Every once in awhile, we reach a moment in history that so radically changes our concept of the world it forces us to redraw our maps — events like Columbus rediscovering America or the Soviet Union collapsing. Now we can add global warming to the list.
For the upcoming 10th edition of the National Geographic Atlas of the World, its cartographers say they have made one of the most visible changes in the publication’s history: it’ll show a lot less Arctic ice.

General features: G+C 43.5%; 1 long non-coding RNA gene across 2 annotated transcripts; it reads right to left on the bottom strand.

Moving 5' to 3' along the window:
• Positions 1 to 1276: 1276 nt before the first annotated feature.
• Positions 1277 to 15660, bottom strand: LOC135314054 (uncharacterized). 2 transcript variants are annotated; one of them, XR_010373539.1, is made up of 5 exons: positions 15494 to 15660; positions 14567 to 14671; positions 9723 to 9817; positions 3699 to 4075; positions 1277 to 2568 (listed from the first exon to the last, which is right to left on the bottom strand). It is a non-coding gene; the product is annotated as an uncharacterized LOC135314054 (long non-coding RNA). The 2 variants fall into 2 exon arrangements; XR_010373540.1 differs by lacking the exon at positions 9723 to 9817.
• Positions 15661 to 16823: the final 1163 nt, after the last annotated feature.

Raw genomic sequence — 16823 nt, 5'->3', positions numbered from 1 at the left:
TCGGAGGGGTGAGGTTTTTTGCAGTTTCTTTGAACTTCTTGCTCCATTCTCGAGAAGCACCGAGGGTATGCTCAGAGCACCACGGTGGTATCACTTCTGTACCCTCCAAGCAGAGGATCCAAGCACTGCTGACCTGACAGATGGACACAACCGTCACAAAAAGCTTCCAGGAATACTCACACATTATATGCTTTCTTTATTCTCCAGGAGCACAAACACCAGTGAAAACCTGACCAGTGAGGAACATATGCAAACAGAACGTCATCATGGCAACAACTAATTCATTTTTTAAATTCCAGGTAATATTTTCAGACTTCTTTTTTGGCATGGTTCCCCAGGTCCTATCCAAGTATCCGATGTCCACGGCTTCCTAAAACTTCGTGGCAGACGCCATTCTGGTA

The loss of Arctic sea ice has been a glaring sign of climate change for the last thirty-some years. Rising temperatures have caused the ice to retreat by 12 percent per decade since the 1970s, with particularly notable setbacks in 2007 and 2012. Arctic sea ice is so responsive to climate change because of a positive feedback loop: As the ice melts it gets thinner, and because thin ice reflects less sun than thick ice, the ocean absorbs more of that heat – which weakens the ice even more.